Nationalism: Playing with Fire

July 12, 2014 at 5:28 am 1 comment

Many polytheistic and animistic religions have a focus on the sacred nature of fire- the hearth-fire is central in Gaelic, Hellenic and many other traditions. We use fire to cook our food and keep us warm, but also to bless our homes, give sacrifices and to celebrate. We guard closely our flames of freedom of religion, speech and other rights here in the United States, but we have to be careful not to smother them, or let one person or group’s freedom burn away another’s. We celebrate Independence Day with fireworks and sparklers, but playing with fire can be dangerous!

As we move away from the celebration of “America the Awesome” on July 4th, coming up are a couple of holidays celebrated in Europe which also illustrate the double-edged nature of nationalism. It’s like fire- it can be useful and necessary but it can get out of control easily. To a oppressed people, nationalism can be the “jet fuel” needed to kick a revolution into high gear. Revolutions can get out of control, however and sometimes after the revolution emotions continue to boil over. Also when nationalism is embraced by historically dominant groups, their triumphs are rubbed in the faces of oppressed groups, and old embers of conflict are re-kindled. How far should this freedom go? Leaders and regular citizens in Northern Ireland are asking themselves this- as members of the Orange Order prepare to march on July 12th in celebration of victory in battle of a Dutch king over a British king. Why would they celebrate the defeat of their own King?  ” The truth is, they are really celebrating the defeat of Catholicism. James II was a Catholic and when the Dutch king defeated him, Protestants were granted great wealth and positions of power. It opened the door for instant change – one that Protestants in the area have enjoyed for centuries.”- Roghnu Glas.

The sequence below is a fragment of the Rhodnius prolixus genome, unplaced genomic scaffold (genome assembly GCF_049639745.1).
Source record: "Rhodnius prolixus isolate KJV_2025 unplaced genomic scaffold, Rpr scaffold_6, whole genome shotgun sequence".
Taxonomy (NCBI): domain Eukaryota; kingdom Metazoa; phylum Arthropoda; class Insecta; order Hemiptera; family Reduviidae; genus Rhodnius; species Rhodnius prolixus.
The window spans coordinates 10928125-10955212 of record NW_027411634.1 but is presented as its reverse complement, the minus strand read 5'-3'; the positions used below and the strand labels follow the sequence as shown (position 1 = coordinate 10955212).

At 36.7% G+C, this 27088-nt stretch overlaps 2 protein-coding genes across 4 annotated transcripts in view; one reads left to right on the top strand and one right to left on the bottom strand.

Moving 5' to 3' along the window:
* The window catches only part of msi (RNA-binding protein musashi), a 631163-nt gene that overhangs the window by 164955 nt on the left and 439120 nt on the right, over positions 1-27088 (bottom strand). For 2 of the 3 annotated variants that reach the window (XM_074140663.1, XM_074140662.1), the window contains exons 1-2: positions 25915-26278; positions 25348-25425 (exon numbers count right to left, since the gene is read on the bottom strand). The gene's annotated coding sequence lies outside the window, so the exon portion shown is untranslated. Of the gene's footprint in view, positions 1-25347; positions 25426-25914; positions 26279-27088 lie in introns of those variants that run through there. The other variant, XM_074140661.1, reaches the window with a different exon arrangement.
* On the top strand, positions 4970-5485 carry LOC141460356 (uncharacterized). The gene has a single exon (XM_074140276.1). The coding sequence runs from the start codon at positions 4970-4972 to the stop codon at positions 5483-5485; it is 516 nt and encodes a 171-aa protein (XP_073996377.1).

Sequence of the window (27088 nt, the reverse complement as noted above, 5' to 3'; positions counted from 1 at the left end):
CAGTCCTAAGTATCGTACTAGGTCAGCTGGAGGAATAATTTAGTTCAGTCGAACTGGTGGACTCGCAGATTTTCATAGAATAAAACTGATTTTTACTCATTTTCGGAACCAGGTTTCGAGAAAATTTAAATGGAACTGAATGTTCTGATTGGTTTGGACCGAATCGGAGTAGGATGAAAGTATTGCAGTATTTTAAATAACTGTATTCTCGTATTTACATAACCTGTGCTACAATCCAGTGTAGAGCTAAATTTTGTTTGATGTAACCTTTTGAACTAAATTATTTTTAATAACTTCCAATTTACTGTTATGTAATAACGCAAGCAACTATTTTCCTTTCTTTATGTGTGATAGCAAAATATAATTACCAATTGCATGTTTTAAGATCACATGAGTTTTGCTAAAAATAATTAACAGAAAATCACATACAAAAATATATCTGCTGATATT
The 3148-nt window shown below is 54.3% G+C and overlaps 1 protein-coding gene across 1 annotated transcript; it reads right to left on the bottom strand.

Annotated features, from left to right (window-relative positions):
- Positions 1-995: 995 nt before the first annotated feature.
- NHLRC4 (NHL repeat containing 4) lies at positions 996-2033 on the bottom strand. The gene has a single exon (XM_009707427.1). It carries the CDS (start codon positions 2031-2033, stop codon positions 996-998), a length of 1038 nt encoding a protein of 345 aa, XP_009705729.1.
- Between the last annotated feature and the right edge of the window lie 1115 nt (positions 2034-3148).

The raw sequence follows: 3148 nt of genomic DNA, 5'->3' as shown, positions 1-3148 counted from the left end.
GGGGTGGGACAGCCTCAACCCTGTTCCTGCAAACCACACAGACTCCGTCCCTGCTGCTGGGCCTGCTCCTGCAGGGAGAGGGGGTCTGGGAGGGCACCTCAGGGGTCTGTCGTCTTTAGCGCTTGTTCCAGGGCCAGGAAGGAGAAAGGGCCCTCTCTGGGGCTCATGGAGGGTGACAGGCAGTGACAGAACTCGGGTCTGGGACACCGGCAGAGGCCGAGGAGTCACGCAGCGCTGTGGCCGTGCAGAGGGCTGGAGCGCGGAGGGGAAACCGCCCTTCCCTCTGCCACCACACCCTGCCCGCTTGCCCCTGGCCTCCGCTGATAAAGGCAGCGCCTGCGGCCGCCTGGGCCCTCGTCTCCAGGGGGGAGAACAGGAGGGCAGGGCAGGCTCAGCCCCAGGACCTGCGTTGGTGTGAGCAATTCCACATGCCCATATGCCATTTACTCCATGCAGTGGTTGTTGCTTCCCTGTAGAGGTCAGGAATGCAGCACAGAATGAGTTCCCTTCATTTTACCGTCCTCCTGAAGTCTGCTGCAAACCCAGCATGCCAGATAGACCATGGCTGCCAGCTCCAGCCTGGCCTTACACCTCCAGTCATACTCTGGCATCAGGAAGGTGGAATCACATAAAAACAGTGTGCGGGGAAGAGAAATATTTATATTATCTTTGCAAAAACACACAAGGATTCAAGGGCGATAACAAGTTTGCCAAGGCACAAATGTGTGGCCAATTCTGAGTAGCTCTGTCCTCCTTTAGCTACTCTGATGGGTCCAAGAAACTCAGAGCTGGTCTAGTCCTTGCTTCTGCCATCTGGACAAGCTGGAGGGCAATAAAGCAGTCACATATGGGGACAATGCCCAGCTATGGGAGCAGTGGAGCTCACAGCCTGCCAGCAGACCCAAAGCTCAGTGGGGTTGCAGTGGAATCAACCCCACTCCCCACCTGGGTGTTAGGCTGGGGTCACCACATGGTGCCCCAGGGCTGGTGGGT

An Irish-American discusses this on her blog, with a little confession I can very much identify with:

Now I have no real right to talk about the Troubles. I have not lived through them. I know a whole lot about them and have studied Irish history for most of my life but I’m just too far away from the reality of them to have a truly valid opinion. I often wonder if that distance allows for the emotional detachment necessary to be logical, or if it just makes me more insensitive. I also know that I’m about to dip my toes into something that may label me that dumb American or “Plastic Paddy” again.

I know of American Pagans/polytheists who have traveled to Ireland, to be asked “Are you a Protestant or a Catholic?” Those who answered honestly were sometimes met with “Well, then are you a Protestant Pagan or a Catholic Pagan”. This just goes to show how this is as much of a political and tribal division as a religious one. It’s weird for me, because as a Unitarian, I’m technically a sort of Protestant heretic! (and Unitarianism is sooo culturally Gaelic- not!)

The other European holiday in July I was thinking of is Bastille Day on July 14th- just called National Celebration in France.  This commemorates the day the prison Bastille was stormed, and the prisoners were freed.  “Besides holding a large cache of ammunition and gunpowder, the Bastille had been known for holding political prisoners whose writings had displeased the royal government, and was thus a symbol of the absolutism of the monarchy. As it happened, at the time of the siege in July 1789 there were only seven inmates, none of great political significance.”- Wikipedia

The local Covenant of the Goddess typically has a Bastille Day BBQ every year (I suspect in part because people are either busy with family or Convergence around Independence Day) but maybe there is a French connection I’m unaware of.

It’s rather arbitrary, the days we choose to celebrate our countries. It seems they are more based on emotion and what’s popular than what might make actual historical sense.  In the U.S. we celebrate the day Thomas Jefferson & co. signed a letter that basically amounted to “F.U. King George” We don’t actually celebrate the day (whenever it was!) that we actually won the war of Independence. Similarly while we raise a glass of cerveza on Cinco de Mayo, it is not Mexican Independence Day! “Cinco de Mayo—or the fifth of May—commemorates the Mexican army’s 1862 victory over France at the Battle of Puebla during the Franco-Mexican War (1861-1867). A relatively minor holiday in Mexico, in the United States Cinco de Mayo has evolved into a celebration of Mexican culture and heritage, particularly in areas with large Mexican-American populations.” Kinda reminds me of St. Patrick’s Day….

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